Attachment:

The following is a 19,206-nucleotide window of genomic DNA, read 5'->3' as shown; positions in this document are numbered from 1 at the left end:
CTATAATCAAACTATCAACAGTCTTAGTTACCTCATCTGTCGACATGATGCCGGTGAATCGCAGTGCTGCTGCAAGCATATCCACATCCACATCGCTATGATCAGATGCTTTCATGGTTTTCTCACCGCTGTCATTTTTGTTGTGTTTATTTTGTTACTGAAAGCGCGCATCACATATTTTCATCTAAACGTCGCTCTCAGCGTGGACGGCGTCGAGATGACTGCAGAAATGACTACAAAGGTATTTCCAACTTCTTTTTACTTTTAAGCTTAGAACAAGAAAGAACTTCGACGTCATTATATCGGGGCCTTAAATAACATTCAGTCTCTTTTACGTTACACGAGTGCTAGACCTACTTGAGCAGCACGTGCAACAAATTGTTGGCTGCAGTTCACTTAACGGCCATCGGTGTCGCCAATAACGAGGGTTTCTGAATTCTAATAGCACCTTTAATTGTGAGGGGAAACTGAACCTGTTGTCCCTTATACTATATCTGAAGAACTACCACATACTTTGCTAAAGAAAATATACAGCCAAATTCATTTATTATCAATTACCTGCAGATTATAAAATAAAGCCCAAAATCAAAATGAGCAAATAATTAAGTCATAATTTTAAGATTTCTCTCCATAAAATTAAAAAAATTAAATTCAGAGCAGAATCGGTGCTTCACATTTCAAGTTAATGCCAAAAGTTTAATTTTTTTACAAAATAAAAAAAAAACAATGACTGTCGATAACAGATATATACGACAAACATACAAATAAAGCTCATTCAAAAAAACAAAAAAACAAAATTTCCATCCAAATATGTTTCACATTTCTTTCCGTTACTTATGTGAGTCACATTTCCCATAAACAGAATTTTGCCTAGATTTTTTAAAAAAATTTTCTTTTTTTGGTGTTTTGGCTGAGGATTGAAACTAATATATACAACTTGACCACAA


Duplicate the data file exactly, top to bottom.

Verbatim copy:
The following is a 19,206-nucleotide window of genomic DNA, read 5'->3' as shown; positions in this document are numbered from 1 at the left end:
CTATAATCAAACTATCAACAGTCTTAGTTACCTCATCTGTCGACATGATGCCGGTGAATCGCAGTGCTGCTGCAAGCATATCCACATCCACATCGCTATGATCAGATGCTTTCATGGTTTTCTCACCGCTGTCATTTTTGTTGTGTTTATTTTGTTACTGAAAGCGCGCATCACATATTTTCATCTAAACGTCGCTCTCAGCGTGGACGGCGTCGAGATGACTGCAGAAATGACTACAAAGGTATTTCCAACTTCTTTTTACTTTTAAGCTTAGAACAAGAAAGAACTTCGACGTCATTATATCGGGGCCTTAAATAACATTCAGTCTCTTTTACGTTACACGAGTGCTAGACCTACTTGAGCAGCACGTGCAACAAATTGTTGGCTGCAGTTCACTTAACGGCCATCGGTGTCGCCAATAACGAGGGTTTCTGAATTCTAATAGCACCTTTAATTGTGAGGGGAAACTGAACCTGTTGTCCCTTATACTATATCTGAAGAACTACCACATACTTTGCTAAAGAAAATATACAGCCAAATTCATTTATTATCAATTACCTGCAGATTATAAAATAAAGCCCAAAATCAAAATGAGCAAATAATTAAGTCATAATTTTAAGATTTCTCTCCATAAAATTAAAAAAATTAAATTCAGAGCAGAATCGGTGCTTCACATTTCAAGTTAATGCCAAAAGTTTAATTTTTTTACAAAATAAAAAAAAAACAATGACTGTCGATAACAGATATATACGACAAACATACAAATAAAGCTCATTCAAAAAAACAAAAAAACAAAATTTCCATCCAAATATGTTTCACATTTCTTTCCGTTACTTATGTGAGTCACATTTCCCATAAACAGAATTTTGCCTAGATTTTTTAAAAAAATTTTCTTTTTTTGGTGTTTTGGCTGAGGATTGAAACTAATATATACAACTTGACCACAA